I started out in quantum mechanics, where defining the unified theory of concert dynamics got me two Nobels, the cover of Time and a window seat at Spagos.

I was only three at the time.

I earned my first medical degree before I was five, and toured with Skid Row and Quiet Riot as their backup pharmacist. There’s a picture of me standing next to Vince Neil on my seventh birthday. That was the same day I invented the artificial appendix.

By ten I was totally into economics, and through my experiments with ticket prices for Alasdair Fraser, Indigo Girls and T.G. Sheppard, I was able to introduce an entirely new business model combining gross income with the ability to own more than one credit card. Not only did it snag me three more Nobels, but Elton John dedicated a shopping spree in my honor.

As with most young people, my teenage years were fraught with confusion and rebellion. The controversial Roadie Stem Cell Institute took up most of my time, as did my work refining Einstein’s theories on groupie intellectual capacities, which I extrapolated upon to include Big Sugar and Paul Westerberg. The former won me my sixth Nobel, while the latter got me a night in the Lincoln Bedroom at the Clinton White House. Chelsea still writes to me.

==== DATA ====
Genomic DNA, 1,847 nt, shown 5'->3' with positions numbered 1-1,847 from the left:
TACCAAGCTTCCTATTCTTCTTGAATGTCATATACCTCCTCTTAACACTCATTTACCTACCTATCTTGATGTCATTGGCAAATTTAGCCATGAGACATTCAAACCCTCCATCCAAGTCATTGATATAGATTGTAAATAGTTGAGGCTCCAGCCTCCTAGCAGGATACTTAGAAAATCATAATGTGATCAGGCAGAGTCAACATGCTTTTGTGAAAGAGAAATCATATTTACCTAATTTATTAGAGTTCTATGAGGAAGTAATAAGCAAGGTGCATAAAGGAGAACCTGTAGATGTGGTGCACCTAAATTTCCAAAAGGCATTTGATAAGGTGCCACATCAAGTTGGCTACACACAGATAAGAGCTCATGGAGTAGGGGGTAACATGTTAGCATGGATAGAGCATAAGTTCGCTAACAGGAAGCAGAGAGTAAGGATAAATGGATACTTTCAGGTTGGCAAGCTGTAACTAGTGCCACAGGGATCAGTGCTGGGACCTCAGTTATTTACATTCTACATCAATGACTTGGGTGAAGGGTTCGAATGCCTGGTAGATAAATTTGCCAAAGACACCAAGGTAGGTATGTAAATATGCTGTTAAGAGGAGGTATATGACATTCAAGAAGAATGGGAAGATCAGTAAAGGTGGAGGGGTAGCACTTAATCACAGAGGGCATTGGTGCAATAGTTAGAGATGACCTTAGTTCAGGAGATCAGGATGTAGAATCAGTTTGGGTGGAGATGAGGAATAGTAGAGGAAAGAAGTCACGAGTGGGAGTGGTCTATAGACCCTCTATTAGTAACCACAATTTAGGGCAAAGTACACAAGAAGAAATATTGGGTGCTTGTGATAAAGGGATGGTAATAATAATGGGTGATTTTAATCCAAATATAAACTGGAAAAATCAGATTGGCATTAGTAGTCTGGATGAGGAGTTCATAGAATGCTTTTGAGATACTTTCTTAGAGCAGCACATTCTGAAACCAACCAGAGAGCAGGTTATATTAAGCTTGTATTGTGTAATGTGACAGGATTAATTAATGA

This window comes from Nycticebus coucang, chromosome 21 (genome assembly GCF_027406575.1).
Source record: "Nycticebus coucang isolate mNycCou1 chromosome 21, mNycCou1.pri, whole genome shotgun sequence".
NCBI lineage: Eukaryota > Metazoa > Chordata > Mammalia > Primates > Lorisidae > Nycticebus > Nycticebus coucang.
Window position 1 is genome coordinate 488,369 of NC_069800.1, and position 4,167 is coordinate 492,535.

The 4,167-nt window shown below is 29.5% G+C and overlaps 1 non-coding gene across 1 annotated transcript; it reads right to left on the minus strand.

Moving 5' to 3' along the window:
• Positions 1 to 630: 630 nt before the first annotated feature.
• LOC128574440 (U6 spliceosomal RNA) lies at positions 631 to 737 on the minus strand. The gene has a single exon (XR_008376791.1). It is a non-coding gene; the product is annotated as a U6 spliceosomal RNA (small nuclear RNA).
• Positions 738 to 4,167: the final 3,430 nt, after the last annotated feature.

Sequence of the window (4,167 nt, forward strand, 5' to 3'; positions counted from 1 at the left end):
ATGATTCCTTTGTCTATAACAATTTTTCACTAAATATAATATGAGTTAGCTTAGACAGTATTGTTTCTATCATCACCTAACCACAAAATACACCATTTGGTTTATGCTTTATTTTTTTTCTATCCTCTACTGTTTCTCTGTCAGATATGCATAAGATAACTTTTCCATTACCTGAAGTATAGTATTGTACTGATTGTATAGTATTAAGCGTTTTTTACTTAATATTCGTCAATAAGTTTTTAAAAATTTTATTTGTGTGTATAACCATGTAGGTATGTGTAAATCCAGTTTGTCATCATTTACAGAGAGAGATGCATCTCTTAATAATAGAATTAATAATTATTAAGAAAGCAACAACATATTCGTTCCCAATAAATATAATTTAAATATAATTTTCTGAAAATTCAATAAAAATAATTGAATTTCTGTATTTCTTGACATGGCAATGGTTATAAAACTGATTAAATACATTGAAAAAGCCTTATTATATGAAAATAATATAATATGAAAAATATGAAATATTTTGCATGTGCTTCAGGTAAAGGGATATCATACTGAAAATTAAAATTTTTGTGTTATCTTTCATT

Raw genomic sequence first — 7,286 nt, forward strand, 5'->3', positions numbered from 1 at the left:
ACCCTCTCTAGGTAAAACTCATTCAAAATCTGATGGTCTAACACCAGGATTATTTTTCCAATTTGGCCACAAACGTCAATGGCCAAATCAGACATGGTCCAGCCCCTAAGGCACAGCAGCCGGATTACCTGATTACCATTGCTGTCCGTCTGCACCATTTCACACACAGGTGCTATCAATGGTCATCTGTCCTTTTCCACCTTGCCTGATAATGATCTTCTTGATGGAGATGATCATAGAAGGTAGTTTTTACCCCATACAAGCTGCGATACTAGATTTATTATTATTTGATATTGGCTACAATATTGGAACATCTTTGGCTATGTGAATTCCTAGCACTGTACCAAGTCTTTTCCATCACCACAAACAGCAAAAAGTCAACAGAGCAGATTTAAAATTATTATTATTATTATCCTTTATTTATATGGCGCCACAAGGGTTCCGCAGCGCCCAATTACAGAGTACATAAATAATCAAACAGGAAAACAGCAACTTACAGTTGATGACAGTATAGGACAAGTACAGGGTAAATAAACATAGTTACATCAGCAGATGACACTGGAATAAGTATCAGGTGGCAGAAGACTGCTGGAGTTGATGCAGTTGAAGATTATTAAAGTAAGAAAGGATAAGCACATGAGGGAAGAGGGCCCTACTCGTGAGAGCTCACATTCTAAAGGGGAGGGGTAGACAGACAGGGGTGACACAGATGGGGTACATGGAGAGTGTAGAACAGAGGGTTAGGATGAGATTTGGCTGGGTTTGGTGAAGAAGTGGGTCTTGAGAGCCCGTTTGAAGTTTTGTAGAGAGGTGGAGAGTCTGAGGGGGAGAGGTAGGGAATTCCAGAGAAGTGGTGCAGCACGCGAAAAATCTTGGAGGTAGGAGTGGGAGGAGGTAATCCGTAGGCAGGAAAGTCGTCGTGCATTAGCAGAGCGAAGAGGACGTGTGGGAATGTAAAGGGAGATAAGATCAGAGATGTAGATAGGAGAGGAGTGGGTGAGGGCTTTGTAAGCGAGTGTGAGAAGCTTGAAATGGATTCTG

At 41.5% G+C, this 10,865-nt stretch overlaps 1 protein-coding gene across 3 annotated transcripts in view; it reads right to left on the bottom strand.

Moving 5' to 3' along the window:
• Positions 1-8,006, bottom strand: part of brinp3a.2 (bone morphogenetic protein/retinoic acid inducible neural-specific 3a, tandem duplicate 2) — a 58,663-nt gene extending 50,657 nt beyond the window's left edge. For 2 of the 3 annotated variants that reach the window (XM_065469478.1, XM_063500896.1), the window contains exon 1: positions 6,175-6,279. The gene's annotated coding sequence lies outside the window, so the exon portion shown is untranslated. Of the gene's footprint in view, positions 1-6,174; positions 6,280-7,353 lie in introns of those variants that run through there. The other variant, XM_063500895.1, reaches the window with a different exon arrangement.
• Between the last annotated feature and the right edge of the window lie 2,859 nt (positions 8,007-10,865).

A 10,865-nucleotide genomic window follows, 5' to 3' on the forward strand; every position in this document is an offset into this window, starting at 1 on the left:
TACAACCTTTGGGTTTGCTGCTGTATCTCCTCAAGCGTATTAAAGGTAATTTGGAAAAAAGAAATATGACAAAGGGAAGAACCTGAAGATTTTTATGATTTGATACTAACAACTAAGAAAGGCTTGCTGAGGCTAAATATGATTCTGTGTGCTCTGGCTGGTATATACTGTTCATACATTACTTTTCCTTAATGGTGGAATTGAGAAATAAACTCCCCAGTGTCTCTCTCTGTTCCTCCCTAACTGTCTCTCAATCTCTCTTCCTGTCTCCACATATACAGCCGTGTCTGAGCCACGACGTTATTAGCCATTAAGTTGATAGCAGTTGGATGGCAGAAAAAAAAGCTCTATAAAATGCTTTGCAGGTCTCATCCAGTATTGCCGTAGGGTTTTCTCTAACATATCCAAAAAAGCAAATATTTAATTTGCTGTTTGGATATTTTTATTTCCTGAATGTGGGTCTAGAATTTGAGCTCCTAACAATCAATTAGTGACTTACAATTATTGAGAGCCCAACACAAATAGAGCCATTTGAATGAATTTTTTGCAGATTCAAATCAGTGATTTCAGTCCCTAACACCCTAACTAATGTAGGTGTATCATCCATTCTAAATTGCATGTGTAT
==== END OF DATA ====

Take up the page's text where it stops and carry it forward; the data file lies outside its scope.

And now at the grand old age of 21, I find myself facing my biggest challenge. Having already conquered medicine, physics, economics and Usher routing mechanics, I have been called upon to use my massive intellect to solve the mystery that has perplexed all of the great minds that came before me. A challenge so great, so difficult, so extraordinarily complex, that it could very well consume my entire life, and become the focal point of my already incredible career. Yes, it is truly a challenge worthy of the smartest man in the world.

For you see, I’ve been hired by BMG to figure out how to make Napster profitable.

Hmmm… Maybe I should just quit while I’m ahead.